Boehner said that no decision has been made yet by his leadership team on how to proceed on the issue. A "border working group" of Republican lawmakers is due to give Boehner a set of policy recommendations on how to deal with the crisis, but has not yet said when they will deliver their proposals.
Asked why he has less optimism than before that lawmakers will be able to move quickly on the subject, Boehner said, "There's just been some comments made by our colleagues across the aisle that are going to make this much more difficult to deal with."
That was a reference to growing opposition among Democrats to changing a 2008 law that grants extra protections to youths from Central American countries who cross the U.S.-Mexico border. Republicans and some Democrats have said it will be necessary to tweak the law in order to fulfill Obama's request for emergency funding.
"I don't know how Congress can send more money to the border to begin to mitigate the problem if you don't do something about the '08 law that is being abused. And it's being abused," Boehner told reporters at his weekly press conference.
Shortly before Boehner spoke, the head of the Senate Foreign Relations Committee reiterated that it would be not acceptable to change the 2008 law.
"If you flee 2,000 miles and you were told by the gangs join or die, if you’re raped and you flee 2,000 miles not to ever experience that tragic and traumatic set of circumstances, you don’t come with anything but the clothing on your back, and when you get here to the United States, you’re going to need a reasonable period of time to be able to produce the facts to make that case that doesn’t come with you," Menendez said. "I understand the desire to accelerate the process, but accelerating without due process is not acceptable."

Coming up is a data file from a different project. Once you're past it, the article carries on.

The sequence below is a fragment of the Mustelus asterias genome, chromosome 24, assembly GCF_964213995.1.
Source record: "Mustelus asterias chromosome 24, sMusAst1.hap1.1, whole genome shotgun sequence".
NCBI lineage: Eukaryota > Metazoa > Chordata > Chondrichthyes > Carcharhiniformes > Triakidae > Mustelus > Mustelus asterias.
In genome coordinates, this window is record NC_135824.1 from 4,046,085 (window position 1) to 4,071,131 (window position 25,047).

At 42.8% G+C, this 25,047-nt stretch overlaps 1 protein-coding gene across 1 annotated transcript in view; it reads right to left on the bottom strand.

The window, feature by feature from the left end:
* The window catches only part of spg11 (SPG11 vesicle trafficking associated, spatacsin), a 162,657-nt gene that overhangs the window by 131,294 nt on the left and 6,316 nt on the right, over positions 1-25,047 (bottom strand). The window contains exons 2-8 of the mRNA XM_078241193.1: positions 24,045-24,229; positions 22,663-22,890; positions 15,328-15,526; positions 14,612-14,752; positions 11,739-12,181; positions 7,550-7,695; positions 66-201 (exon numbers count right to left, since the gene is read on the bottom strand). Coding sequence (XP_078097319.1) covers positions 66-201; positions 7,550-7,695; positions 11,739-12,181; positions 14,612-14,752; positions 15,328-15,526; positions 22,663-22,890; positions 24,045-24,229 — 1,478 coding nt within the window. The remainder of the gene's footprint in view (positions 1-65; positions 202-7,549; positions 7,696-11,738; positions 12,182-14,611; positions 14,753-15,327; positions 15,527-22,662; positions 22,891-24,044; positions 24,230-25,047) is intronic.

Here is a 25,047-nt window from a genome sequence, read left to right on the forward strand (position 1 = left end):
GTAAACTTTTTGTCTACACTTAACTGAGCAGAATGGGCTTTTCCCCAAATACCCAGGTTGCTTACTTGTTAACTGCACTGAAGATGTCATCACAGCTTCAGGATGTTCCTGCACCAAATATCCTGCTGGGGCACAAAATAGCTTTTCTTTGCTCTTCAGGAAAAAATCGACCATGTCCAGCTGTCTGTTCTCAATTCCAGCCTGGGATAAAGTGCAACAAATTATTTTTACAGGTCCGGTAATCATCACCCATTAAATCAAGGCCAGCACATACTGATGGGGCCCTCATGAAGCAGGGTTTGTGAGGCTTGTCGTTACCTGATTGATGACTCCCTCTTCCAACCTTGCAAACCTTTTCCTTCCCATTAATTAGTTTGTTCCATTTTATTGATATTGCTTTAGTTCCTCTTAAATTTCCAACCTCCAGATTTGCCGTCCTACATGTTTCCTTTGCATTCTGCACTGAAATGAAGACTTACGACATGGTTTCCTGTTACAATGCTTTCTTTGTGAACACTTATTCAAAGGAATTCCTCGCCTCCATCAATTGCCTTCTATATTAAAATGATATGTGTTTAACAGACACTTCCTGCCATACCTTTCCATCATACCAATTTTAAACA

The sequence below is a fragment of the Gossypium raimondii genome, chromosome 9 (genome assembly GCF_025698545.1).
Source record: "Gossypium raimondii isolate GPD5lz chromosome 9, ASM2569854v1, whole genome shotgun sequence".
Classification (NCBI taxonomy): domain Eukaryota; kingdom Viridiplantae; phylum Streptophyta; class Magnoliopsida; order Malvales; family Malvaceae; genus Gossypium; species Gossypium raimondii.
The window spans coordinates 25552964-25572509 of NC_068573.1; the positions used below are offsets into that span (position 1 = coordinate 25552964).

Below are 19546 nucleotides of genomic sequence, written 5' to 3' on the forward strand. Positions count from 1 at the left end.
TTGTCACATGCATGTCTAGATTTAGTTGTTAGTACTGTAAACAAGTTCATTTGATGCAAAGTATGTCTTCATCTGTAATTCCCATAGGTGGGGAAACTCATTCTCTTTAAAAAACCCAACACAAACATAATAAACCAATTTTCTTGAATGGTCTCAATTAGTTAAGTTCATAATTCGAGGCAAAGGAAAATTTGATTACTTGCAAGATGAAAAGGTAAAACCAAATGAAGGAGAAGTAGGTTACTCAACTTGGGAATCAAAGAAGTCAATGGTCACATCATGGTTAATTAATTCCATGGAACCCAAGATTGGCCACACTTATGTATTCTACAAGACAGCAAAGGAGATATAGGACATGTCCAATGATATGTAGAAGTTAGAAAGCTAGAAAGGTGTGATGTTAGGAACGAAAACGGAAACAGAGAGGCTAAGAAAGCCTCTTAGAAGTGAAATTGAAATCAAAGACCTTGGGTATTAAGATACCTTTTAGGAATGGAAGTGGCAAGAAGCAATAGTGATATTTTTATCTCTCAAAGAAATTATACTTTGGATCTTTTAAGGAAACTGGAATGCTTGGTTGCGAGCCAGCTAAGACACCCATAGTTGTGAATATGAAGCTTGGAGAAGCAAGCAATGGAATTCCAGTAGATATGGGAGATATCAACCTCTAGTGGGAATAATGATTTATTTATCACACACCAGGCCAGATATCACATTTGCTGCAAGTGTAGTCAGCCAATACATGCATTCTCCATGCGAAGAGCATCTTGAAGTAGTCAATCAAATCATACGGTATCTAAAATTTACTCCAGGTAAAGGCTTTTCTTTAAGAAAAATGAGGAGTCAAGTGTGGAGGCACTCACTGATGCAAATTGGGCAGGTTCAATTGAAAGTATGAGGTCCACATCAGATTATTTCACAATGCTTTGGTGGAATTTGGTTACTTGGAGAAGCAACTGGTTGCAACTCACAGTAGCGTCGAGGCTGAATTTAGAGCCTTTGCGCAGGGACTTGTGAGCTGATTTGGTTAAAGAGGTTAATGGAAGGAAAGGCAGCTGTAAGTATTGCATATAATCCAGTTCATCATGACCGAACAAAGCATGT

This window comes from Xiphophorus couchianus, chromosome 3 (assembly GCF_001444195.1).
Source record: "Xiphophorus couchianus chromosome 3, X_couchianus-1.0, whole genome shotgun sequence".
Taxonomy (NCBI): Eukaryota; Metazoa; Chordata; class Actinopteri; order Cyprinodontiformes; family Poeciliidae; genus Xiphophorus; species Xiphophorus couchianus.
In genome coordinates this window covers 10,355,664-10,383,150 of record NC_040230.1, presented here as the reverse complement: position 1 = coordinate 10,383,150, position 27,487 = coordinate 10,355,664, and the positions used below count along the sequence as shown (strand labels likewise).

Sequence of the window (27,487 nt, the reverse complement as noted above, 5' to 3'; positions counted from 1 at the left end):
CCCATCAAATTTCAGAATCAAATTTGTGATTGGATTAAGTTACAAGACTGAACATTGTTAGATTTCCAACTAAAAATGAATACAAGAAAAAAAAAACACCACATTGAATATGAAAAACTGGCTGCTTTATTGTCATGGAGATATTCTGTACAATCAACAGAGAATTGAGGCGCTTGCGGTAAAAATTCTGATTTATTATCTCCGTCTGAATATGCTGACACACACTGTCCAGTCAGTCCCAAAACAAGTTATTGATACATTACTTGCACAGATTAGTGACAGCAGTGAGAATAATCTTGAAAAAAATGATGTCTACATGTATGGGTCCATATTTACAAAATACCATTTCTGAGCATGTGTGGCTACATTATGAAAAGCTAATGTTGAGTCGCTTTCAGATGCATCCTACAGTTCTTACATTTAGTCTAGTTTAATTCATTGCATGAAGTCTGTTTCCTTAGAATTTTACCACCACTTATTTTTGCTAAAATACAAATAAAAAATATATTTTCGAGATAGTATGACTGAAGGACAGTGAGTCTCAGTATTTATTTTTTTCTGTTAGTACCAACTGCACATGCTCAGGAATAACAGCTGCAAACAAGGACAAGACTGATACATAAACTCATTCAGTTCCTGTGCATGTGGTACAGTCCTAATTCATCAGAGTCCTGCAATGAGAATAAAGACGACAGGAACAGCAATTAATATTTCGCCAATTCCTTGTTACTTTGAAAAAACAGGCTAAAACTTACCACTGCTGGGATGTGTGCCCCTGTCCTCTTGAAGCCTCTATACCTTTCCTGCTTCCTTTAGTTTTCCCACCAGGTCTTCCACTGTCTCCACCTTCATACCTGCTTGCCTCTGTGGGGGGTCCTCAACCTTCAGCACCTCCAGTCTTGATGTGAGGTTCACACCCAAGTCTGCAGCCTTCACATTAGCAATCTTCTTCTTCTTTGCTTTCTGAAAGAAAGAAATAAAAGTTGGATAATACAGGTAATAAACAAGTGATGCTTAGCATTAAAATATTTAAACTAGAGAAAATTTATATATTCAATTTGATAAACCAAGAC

Menendez and other members of the Congressional Hispanic Caucus met with Obama at the White House on Wednesday to convey their opposition to changing the law. During the meeting Obama told the group that he wanted “to find a way to ensure due process but also speed things up” in the processing of young migrants, according to another lawmaker in the room who asked not to be identified in order to frankly describe the president’s opinions.
During the Senate hearing, officials from the departments of Justice and State said that more than 50,000 unaccompanied children from Central American countries have been apprehended along the U.S.-Mexico so far this year. Nearly three-quarters are males between the ages of 15 and 17, the officials said.
Citing data showing a dramatic increase in illegal border crossings over the past two years, Republican senators pressed the witnesses on whether steps by the Obama administration -- including the 2012 decision allowing some illegal immigrants who came to the United States as children to get two-year work permits and a deferral of deportation proceedings -- has driven the influx.
But the witnesses said that ongoing migrations north are due chiefly to raging drug-related violence that is fueling economic instability in El Salvador, Guatemala and Honduras.